Monday, January 20, 2014

I like my opening lines like I like my men - strong & memorable

An opening line in a novel should be better than any pickup line you have ever heard or any one liner joke that tickled your funny bone. In my opinion.
Here's some that struck me.
The sky above the port was the color of television, tuned to a dead channel. —William Gibson, Neuromancer (1984)
Every summer Lin Kong returned to Goose Village to divorce his wife, Shuyu. —Ha Jin, Waiting (1999)
It was a pleasure to burn. —Ray Bradbury, Fahrenheit 451 (1953)
He was born with a gift of laughter and a sense that the world was mad. —Raphael Sabatini, Scaramouche (1921)
All children, except one, grow up – J.M. Barrie, Peter Pan (1902).
In a hole in the ground there lived a hobbit. Not a nasty, dirty, wet hole, filled with the ends of worms and an oozy smell, nor yet a dry, bare, sandy hole with nothing in it to sit down on or to eat: it was a hobbit-hole, and that means comfort – J.R.R. Tolkien, The Hobbit (1937).

As I've only written a few manuscripts, I've learned from the Georgia Romance Writers that this is an opportunity to grab the reader by the fictional collar. If you can nab them at the first line then they'll keep reading.

I'm someone who admires a jaunty one liner and I've learned to carry them over into my writing. It doesn't matter if it's sexy enough to melt the ink on the page or funny enough to have you wanting a bathroom break, I try for it.

I learned with the first two books that were published that I opened with good scenes but they needed some lightening struck into them. So, upon talking to other authors, I saw that I wasn't putting some of my sense of wit into the first few pages. In hindsight, I was leading you by the hand as I coaxed you into liking my story. Now, I'm grabbing that same hand and just putting the words into your warm palms. I'm slamming it there for you to see that I'm worth your time.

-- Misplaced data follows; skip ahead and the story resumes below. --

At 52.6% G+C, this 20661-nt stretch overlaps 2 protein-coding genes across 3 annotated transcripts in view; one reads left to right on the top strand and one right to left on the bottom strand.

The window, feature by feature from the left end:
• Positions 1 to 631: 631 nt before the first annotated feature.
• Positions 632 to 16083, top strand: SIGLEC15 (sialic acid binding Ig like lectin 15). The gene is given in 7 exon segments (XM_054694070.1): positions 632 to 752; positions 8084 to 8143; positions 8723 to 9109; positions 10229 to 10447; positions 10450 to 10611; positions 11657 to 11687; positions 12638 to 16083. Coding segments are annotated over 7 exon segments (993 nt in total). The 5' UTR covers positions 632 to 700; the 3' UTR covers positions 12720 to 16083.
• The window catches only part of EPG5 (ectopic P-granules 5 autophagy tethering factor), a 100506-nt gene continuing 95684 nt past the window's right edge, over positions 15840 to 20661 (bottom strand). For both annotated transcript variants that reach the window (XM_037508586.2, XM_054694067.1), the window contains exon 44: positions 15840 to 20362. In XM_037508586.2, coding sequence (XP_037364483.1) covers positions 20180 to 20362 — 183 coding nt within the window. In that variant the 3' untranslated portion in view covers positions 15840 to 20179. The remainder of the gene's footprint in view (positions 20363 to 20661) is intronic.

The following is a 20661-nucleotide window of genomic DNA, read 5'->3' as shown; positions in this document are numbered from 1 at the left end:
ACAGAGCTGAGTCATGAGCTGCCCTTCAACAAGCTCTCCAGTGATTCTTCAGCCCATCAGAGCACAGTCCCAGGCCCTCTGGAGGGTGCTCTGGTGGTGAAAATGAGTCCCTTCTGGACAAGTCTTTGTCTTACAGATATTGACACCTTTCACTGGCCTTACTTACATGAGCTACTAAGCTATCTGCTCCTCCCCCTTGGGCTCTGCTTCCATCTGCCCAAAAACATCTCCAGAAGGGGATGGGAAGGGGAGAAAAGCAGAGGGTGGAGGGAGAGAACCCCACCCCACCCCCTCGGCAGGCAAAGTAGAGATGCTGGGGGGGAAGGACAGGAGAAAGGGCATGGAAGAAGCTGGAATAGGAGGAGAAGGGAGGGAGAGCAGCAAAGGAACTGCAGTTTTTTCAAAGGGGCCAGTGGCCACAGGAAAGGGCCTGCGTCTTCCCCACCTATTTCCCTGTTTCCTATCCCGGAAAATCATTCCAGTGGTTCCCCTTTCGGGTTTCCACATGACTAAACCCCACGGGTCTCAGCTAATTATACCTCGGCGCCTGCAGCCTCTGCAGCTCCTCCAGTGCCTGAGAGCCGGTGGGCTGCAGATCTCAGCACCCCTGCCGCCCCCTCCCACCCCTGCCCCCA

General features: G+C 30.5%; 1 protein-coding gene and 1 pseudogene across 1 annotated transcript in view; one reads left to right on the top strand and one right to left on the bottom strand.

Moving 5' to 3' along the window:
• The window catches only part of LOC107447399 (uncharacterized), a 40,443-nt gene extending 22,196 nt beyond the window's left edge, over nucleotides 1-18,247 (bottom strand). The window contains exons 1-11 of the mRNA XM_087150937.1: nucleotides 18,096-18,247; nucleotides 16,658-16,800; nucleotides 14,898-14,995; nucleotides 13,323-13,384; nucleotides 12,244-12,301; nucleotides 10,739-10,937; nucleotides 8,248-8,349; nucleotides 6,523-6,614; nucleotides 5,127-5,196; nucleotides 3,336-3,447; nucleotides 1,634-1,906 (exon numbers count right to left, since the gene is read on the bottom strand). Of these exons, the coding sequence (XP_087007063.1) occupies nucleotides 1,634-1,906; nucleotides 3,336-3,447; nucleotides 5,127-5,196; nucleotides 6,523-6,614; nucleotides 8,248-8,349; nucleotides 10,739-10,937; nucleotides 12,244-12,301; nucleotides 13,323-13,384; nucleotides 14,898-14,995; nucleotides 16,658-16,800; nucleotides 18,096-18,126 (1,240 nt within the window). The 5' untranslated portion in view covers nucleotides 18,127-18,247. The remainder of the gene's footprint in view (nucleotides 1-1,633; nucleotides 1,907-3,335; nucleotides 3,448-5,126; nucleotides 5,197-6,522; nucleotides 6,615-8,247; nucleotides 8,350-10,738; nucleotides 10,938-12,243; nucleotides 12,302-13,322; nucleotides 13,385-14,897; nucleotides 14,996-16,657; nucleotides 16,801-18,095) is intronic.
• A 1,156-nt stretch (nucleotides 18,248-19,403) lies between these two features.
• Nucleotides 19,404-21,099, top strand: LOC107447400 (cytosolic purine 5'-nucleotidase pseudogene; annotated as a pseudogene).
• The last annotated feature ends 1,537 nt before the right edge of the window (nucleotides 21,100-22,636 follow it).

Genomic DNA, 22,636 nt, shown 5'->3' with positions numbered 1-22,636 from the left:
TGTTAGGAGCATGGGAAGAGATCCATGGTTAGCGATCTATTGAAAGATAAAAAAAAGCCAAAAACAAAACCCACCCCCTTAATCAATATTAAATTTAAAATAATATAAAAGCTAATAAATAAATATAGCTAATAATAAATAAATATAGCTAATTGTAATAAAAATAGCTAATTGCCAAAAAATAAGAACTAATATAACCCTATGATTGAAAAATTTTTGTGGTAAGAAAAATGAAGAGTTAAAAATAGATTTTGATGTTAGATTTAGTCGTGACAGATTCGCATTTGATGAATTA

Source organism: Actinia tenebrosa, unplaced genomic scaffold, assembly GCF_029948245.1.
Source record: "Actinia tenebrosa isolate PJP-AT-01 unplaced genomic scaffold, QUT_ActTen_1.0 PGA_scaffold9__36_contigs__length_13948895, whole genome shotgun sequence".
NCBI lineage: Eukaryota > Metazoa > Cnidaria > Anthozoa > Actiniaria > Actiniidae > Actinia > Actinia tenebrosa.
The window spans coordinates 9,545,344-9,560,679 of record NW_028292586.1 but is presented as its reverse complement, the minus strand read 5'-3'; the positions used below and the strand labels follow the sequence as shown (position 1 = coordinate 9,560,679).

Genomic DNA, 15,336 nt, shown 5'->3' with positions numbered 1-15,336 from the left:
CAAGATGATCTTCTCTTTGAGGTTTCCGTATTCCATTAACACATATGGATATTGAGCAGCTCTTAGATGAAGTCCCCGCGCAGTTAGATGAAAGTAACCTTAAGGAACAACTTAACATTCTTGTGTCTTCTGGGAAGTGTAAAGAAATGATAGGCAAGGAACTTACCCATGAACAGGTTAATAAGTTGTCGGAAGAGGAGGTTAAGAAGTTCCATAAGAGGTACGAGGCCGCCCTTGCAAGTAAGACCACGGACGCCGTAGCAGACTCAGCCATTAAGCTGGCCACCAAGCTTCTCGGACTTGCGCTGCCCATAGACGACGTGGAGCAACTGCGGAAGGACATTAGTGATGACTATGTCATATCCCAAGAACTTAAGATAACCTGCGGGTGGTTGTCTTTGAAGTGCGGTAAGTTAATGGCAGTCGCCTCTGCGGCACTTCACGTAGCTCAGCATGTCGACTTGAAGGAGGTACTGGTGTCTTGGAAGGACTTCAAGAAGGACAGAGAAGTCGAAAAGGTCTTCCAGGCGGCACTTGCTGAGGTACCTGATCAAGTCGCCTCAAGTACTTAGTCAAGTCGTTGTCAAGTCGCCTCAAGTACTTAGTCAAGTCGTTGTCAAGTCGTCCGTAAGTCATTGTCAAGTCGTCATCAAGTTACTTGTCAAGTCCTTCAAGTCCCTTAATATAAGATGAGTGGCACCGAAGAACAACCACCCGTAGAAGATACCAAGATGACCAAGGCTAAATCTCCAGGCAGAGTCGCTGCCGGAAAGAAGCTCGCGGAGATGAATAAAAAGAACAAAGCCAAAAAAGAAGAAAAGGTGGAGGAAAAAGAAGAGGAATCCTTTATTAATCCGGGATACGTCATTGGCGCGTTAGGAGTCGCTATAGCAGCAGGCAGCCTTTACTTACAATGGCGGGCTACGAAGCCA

So, in the learning curve that is my life, I redid the opening lines on those books and then ran a few exercises to come up with several lines that would yank me into awareness of a storyline. The results were eye opening. Some people may not get my wicked sense of humor but they got what I was portraying.

The next thing that I did was that when I came up with new plot ideas, I instantly wrote down one or two opening lines that fit the genre, voice, and suspense level of the idea. It carried through where I could then do a small paragraph that I used as a guideline for the tone of the book. It may not work that way for you guys but it helped widen the creative tunnel for me.

So Authors, do you open with a line or paragraph that has your mouths watering? Readers, do you want that first taste to be the bite that makes you fall in love with a writer?
I hope so.

)))Corset Hugs(((

Ginny Lynn
Wench Writer


  1. I like to be pulled in. Harlan Coben's the Woods. Or the book Used I just started last night (wow -it sucked me in). I need to work on this because it creates such a great pace.

  2. I agree, Ali. I really believe in first impressions. Thanks for stopping by. Hugs.

    Ginny Lynn

  3. I love cheesy one liners........ the bar I work's a challenge for the guys to come up with the best one liner and make me smile. That is how my days go, especially with the regulars. so many things we still have in common. I miss you my friend

  4. Deborah, I think you should have a contest at the bar, if allowed. They throw in 25 cents & their best pickup line. The winner each mth gets the money toward a drink.
    And over the last 25 yrs, my wit has sharpened to dangerously hilarious barbs. :-)
    Thanks for stopping by & hugs.

    Ginny Lynn